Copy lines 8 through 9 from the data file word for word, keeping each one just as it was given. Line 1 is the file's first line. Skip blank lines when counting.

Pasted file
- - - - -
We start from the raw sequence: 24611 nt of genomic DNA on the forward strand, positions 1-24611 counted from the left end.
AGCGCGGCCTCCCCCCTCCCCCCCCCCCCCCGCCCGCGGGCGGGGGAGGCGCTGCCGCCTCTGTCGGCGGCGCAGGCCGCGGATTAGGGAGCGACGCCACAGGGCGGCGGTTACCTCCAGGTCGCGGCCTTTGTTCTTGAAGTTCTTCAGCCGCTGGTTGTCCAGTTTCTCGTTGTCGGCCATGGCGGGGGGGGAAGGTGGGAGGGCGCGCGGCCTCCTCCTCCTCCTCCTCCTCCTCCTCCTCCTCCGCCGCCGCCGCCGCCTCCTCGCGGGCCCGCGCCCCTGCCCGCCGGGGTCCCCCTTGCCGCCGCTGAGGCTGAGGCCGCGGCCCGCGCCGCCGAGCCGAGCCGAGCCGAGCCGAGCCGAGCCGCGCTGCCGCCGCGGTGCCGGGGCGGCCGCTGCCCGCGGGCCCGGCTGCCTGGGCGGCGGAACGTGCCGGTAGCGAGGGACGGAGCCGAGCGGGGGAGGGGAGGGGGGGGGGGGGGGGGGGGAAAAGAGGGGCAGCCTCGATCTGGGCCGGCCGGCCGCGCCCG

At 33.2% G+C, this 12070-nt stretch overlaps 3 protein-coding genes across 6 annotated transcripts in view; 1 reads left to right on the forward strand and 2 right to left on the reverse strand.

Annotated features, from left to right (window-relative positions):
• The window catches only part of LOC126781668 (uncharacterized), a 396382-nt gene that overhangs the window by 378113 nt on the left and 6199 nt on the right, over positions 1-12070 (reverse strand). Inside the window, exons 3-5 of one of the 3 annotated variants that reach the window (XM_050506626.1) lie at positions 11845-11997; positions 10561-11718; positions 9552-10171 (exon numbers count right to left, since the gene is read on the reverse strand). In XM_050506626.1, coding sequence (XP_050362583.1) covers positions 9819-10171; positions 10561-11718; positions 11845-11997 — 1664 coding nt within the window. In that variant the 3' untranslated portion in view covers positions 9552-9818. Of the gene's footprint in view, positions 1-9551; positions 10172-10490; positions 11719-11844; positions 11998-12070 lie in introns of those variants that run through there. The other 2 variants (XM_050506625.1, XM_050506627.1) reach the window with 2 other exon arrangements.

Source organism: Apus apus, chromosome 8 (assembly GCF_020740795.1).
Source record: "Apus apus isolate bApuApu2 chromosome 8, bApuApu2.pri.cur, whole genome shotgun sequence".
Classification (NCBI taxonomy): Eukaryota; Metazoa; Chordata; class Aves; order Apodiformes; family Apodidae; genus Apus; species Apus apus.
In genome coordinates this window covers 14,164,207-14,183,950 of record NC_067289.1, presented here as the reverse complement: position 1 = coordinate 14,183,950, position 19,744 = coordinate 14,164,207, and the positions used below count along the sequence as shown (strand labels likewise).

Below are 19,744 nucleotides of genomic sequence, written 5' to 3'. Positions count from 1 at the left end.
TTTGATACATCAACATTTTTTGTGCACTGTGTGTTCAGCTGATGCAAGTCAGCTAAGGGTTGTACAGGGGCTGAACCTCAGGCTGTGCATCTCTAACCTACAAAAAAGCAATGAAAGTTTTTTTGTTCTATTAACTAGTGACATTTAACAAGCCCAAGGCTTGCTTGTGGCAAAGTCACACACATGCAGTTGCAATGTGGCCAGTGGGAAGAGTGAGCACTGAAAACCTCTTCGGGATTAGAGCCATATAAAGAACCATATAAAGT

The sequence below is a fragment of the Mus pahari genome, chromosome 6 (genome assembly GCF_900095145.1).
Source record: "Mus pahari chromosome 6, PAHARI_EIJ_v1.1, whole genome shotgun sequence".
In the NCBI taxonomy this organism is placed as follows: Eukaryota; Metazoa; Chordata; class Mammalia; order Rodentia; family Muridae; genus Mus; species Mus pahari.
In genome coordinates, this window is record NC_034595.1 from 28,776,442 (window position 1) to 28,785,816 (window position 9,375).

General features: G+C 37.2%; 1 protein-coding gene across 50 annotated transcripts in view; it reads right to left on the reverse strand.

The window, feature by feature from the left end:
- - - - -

Classification (NCBI taxonomy): Eukaryota; Metazoa; Chordata; class Aves; order Apodiformes; family Apodidae; genus Apus; species Apus apus.
In genome coordinates this window covers 14,164,207-14,183,950 of record NC_067289.1, presented here as the reverse complement: position 1 = coordinate 14,183,950, position 19,744 = coordinate 14,164,207, and the positions used below count along the sequence as shown (strand labels likewise).